Also good point in that we can now learn even more from Pete and John. They are very open minded to good players and that excited me.

  2. Swamp_fox says:

    Good on you, Rob for taking one on the chin. Its posts like this that keep your credibility high.

    I’m still giddy over last night’s stellar performance, and can only imagine how JS and PC feel about pulling the trigger on RW and watching him excel. This FO has earned so much fan (and clearly player) respect in a relatively short period of time, it’s truly remarkable.

    Amazing time to be Seahawks fans, people!

  3. dave crockett says:

    What I really like about this squad is that it is pretty damned talented. There are holes to be sure, but when you start looking at units rather than just individual talents the emerging roster has a New England feel to it. To use a baseball analogy, this team isn’t going to waste many at-bats on sub-replacement players. It may not have many household names, but it’s highly unlikely we will see any bums make the final 53.

    I actually blew off Wilson for a far worse reason. I set my first impression in stone, and basically refused to change it. Wilson’s first “real” college start was vs. South Carolina. He was pretty awful, prone to tucking and running at the first sign of trouble and throwing balls up for grabs. Our defense just ate him alive. After that, I figured he was just a guy who couldn’t hit a curve or play QB. When he was among the leaders in efficiency, my response was, “Meh. David Greene was efficient. We all know how that turned out.”

    • A long time ago, I was reading a Mariners blog by “Dr. Detecto”- if you’ve been around a really long time you probably know who he is- and he’d always talk about Honda Civics vs. Stars and scrubs.

      Pat Gillick has been a pretty successful GM basically everywhere he’s been by using a Honda Civic type mentality- rather than signing a couple of megastars and filling out the rest of the roster with prospects and replacement level players, he’d go out and find veterans that were solidly above average and didn’t cost a lot of money, and he’d build an entire team with those players. The result was a whole lot of 90+ win teams over the last couple decades.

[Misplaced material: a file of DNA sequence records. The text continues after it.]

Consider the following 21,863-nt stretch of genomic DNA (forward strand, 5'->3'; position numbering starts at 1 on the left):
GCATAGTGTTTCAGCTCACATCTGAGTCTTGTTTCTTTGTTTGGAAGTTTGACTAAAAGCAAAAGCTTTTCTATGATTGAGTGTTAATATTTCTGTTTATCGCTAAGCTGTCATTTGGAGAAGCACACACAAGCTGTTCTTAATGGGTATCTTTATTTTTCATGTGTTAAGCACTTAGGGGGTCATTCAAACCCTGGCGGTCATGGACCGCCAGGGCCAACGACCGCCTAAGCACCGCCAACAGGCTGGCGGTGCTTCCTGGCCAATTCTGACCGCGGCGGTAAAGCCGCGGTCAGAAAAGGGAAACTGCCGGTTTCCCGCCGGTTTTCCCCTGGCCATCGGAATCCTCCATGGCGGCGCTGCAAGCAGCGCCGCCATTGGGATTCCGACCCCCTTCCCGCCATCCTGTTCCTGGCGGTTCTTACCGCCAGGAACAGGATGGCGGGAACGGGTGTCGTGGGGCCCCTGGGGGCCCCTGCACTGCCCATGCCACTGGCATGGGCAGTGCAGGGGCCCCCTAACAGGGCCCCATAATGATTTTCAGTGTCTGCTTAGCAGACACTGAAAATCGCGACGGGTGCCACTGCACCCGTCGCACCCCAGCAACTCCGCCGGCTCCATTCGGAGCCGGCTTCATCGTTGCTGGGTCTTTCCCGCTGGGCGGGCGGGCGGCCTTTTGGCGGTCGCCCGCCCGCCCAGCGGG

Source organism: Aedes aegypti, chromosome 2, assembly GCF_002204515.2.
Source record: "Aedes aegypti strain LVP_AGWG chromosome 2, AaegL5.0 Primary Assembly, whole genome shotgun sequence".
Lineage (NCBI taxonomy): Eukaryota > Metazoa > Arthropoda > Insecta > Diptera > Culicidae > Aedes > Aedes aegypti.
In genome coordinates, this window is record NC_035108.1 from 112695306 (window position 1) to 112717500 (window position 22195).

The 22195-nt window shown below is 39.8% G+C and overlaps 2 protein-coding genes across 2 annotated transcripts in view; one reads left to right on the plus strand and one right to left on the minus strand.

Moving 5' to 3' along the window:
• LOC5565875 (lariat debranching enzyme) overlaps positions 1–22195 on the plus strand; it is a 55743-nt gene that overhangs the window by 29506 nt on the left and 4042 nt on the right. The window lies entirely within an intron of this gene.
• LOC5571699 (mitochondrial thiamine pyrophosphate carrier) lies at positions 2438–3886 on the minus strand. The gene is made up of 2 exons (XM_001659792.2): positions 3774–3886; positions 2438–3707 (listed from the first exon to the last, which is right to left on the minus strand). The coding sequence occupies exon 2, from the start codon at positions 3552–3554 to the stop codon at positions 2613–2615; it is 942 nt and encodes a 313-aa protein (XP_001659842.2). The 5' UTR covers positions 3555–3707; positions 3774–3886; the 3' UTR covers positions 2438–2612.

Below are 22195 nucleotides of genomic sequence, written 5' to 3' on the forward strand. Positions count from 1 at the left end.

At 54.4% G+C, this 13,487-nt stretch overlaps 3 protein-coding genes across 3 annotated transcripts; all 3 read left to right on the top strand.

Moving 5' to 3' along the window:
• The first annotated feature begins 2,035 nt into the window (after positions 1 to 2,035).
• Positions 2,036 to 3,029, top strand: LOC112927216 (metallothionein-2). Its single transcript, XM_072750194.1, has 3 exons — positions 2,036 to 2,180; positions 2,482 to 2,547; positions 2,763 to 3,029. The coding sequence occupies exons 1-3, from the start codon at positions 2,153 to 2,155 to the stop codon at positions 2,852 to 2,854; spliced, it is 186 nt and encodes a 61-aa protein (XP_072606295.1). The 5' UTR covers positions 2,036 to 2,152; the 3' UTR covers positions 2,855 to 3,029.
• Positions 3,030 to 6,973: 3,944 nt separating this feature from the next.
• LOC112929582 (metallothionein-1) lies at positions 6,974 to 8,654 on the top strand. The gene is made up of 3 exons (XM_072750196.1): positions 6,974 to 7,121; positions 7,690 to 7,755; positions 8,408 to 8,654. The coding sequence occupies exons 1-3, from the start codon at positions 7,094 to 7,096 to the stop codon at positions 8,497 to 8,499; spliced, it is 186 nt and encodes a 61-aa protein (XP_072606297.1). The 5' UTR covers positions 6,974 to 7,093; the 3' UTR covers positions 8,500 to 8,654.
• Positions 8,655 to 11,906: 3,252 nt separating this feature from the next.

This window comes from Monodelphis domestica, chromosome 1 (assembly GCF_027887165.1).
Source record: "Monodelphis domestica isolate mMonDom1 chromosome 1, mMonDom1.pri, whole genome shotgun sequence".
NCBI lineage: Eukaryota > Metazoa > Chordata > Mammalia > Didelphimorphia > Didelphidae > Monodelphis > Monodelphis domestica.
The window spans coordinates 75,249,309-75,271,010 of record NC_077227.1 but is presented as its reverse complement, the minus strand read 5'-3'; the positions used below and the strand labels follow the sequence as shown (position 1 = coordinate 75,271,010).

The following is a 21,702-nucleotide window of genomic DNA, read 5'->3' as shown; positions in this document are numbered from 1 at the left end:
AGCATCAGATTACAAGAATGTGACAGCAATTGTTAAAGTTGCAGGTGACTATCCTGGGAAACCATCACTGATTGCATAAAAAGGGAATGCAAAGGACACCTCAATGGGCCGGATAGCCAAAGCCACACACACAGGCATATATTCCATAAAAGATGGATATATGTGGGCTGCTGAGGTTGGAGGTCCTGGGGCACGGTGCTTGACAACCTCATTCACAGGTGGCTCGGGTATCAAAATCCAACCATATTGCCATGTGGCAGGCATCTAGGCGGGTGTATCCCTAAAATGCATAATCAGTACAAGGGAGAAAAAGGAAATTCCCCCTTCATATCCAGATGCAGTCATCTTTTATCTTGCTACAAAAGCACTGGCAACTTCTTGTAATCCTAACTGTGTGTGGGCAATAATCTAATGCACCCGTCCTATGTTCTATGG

Of course, it’s a little different in the NFL. You wouldn’t want to built your entire roster off of FA in the NFL, but the way that John Schneider has worked the waiver wires is pretty close. Brandon Browner, Raheem Brock, Brandon Stokley, Anthony Hargrove, Breno Giacomini, Paul McQuistan, and now TO/Edwards and Kellen Winslow, you can see how much value he added to the team with very little investment. And that’s not even talking about the job he and Carroll have done in the draft.

      We have a bit of a Pat Gillick type team with the Seahawks right now, in fact the current team kind of reminds me of Gillick’s best team- the 2001 Mariners. It wouldn’t shock me if the Seahawks had a “116 win season” equivalent in the next few years.

      • dave crockett says:

        Kip,

        you’re gonna mess around and make me giddy about this team. I’m trying to be cautiously optimistic, but that’s just not good enough for you. Is it? :)

        Love the Gillick comparison. It’s surprising how few NFL GMs approach team-building that way. Oddly, Tim Ruskell might have been closest. I think he just didn’t have a good feel for actually picking out Civics.

  4. MJ says:

    Great stuff Rob! The thing that impresses me most about RW is that he looks natural out there. Nothing seems forced. His actions are smooth and slow (in a good way). It doesn’t seem too big for him.

  5. James says: